Following a call last month by the International Humanist and Ethical Union (IHEU) for the abolition of blasphemy law in Ireland, it was announced this week that the Irish will have a chance to kick the archaic law into the long grass via a referendum in October.
IHEU Chief Executive, Gary McLelland, above, speaking at IHEU’s All-Ireland Summer School Conference, urged voters:
To stand on the side of humanism, and in solidarity with those who are actively persecuted under similar laws around the world.
At present, Article 40.6.1° of Ireland’s constitution states:
The publication or utterance of blasphemous, seditious, or indecent matter is an offence which shall be punishable in accordance with law.
The crime of blasphemy in Ireland carries a maximum penalty of a fine of €25,000.
He said that that while the polls looked good, it was important not to be complacent about the result.
Then, on Tuesday of this week, the lower house of Ireland’s parliament, the Dáil, passed a proposal by Minister for Justice Charlie Flanagan to hold a referendum on removing the offence on October 26, the same day as the Presidential election.
He argued that so long as the offence was retained in the constitution, Ireland would be seen by the rest of the world:
As a country which keeps company with those who do not share the fundamental values we cherish such as belief in freedom of conscience and expression.
Fianna Fáil spokesman Jim O’Callaghan agreed that the constitution “needs to be updated and modernised”.
British comedian Stephen Fry was the subject of an Irish blasphemy probe last year after a viewer complained about comments he made on TV show The Meaning of Life, hosted by Gay Byrne, in 2015.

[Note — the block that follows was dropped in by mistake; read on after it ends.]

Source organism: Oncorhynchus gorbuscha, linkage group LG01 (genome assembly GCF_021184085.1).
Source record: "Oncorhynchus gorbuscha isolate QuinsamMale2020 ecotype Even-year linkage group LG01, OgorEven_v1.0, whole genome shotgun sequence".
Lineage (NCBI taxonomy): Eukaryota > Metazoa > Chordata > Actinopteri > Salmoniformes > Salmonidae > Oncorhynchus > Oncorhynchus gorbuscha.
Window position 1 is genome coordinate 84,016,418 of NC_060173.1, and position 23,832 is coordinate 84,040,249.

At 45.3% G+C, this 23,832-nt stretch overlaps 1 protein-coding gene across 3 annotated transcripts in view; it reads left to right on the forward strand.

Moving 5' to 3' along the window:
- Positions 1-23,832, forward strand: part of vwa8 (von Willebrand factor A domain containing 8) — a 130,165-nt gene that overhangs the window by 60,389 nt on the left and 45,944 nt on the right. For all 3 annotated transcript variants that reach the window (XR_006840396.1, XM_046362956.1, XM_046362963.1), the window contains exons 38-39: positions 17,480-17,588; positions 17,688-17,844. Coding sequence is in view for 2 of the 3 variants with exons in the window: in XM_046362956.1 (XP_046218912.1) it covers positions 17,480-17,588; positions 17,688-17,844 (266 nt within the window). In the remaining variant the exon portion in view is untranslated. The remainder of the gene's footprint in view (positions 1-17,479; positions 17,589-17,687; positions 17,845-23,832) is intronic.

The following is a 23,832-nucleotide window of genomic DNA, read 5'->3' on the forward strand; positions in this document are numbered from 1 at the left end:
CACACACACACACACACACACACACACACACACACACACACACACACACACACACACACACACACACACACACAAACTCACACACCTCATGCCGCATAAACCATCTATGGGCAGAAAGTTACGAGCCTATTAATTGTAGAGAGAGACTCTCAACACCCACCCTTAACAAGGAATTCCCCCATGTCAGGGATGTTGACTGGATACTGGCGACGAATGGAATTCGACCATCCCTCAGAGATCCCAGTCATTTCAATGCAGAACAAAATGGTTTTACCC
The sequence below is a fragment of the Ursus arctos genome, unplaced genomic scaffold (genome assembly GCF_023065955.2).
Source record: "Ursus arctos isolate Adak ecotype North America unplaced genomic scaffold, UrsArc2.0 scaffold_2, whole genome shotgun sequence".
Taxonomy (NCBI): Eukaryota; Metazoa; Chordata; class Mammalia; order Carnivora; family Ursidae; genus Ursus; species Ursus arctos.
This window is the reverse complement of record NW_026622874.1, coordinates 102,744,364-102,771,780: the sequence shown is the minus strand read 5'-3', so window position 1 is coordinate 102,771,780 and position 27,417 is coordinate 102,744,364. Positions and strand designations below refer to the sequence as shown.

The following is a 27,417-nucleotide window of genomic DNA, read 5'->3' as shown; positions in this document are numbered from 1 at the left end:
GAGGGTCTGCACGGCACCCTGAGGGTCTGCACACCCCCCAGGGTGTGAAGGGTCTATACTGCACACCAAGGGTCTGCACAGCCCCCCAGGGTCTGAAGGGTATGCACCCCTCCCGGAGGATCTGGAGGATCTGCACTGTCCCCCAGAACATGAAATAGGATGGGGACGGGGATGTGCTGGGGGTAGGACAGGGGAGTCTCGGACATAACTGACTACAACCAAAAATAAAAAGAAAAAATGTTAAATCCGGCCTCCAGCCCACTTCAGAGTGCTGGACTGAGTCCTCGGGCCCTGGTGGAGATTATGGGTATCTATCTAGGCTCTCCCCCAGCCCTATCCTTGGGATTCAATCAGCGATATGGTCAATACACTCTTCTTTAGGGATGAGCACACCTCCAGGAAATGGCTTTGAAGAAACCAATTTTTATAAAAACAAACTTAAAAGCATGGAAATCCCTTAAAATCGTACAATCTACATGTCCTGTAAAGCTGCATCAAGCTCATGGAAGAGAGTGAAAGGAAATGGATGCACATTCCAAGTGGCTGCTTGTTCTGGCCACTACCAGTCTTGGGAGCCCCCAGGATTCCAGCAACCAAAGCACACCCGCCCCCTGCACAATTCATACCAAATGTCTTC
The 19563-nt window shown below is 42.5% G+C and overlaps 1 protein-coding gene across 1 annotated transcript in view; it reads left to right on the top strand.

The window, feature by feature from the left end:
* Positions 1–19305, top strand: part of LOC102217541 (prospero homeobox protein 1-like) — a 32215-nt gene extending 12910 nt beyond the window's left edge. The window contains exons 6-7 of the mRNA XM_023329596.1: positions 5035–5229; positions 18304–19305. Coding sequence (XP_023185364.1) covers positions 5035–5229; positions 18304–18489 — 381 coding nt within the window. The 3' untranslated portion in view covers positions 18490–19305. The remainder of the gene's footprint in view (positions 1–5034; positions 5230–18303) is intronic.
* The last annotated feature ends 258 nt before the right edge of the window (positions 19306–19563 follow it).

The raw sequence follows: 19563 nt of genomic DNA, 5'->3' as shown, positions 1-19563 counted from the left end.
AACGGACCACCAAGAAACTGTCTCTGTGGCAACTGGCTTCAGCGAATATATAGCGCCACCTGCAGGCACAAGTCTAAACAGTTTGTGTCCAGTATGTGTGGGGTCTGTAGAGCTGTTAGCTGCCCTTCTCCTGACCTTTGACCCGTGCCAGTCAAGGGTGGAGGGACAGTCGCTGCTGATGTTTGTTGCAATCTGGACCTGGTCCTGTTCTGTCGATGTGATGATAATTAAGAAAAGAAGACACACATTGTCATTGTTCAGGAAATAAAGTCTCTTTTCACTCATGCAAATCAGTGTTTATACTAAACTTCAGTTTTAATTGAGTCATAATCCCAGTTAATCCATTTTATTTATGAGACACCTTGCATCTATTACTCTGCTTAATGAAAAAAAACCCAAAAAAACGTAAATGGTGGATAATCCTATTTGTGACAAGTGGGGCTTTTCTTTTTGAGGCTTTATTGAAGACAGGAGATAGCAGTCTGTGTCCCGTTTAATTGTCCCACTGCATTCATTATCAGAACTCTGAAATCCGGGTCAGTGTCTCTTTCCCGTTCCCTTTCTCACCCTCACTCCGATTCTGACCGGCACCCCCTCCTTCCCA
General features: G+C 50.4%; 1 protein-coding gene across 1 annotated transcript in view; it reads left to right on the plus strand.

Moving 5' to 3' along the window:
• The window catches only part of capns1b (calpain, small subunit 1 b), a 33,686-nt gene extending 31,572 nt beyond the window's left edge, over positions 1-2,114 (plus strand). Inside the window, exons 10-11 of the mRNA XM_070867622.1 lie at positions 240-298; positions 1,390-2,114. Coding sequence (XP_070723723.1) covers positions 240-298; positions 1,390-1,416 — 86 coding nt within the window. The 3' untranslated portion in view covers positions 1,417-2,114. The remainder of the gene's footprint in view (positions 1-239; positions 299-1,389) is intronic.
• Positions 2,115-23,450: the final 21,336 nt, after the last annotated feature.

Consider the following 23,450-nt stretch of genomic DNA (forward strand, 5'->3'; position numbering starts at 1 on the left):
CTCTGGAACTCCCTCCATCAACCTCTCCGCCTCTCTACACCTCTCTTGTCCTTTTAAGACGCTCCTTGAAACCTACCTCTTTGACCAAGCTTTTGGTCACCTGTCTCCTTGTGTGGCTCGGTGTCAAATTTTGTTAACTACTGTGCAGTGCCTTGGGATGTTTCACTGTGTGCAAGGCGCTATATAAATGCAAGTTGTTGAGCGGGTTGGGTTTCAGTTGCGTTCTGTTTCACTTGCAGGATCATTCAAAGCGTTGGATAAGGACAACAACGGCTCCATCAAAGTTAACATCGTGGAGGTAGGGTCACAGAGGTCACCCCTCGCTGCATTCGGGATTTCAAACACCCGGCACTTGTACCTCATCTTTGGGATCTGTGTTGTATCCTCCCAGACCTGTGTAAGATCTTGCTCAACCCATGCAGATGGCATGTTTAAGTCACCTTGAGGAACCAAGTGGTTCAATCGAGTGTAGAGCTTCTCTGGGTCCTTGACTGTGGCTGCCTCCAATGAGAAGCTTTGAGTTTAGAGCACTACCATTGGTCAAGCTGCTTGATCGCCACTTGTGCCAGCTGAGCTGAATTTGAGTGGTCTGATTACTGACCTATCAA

On the show, he had been asked what he might say to God if he came face to face with Him in Heaven.
How dare you create a world in which there is such misery? It’s not our fault? It’s not right. It’s utterly, utterly evil. Why should I respect a capricious, mean-minded, stupid god who creates a world which is so full of injustice and pain?
The investigation was later dropped.
McLelland told the conference that the remaining blasphemy laws in Europe set a terrible precedent on the international scene, with several countries around the world frequently and harshly punishing accused blasphemers with lengthy prison terms, or even death.
Wherever there are ‘blasphemy’ laws, the state is fundamentally saying that there is something wrong, disruptive, offensive, about the critical discussion of religion.
He said the scrapping of blasphemy in Ireland:
Was not just a little administrative matter that needs clearing up. No, it is essential that we stand with atheists and humanists around the world who are being censored, who are being jailed, who are being murdered even, over accusations of ‘blasphemy’.
I believe the opinion polls suggest that Ireland will fall on the side of freedom of thought and expression and will scrap the law. But remember that poll leads can disappear, especially if there are powerful lobbies pushing in the other direction, confusing the issue with ‘hate speech’ laws or implying that somehow ‘religious freedom’ requires a ‘blasphemy’ law – when in fact it’s the other way around!
I urge you not to be complacent, to see this referendum – as with the recent abortion referendum – as a chance to show where Ireland stands: in this case on the side of humanism, and in solidarity with those who are actively persecuted under similar laws around the world.
Let me say loud and clear, a future decision of the Irish people to repeal the supposed crime of blasphemy would have profound and significant positive effects around the world.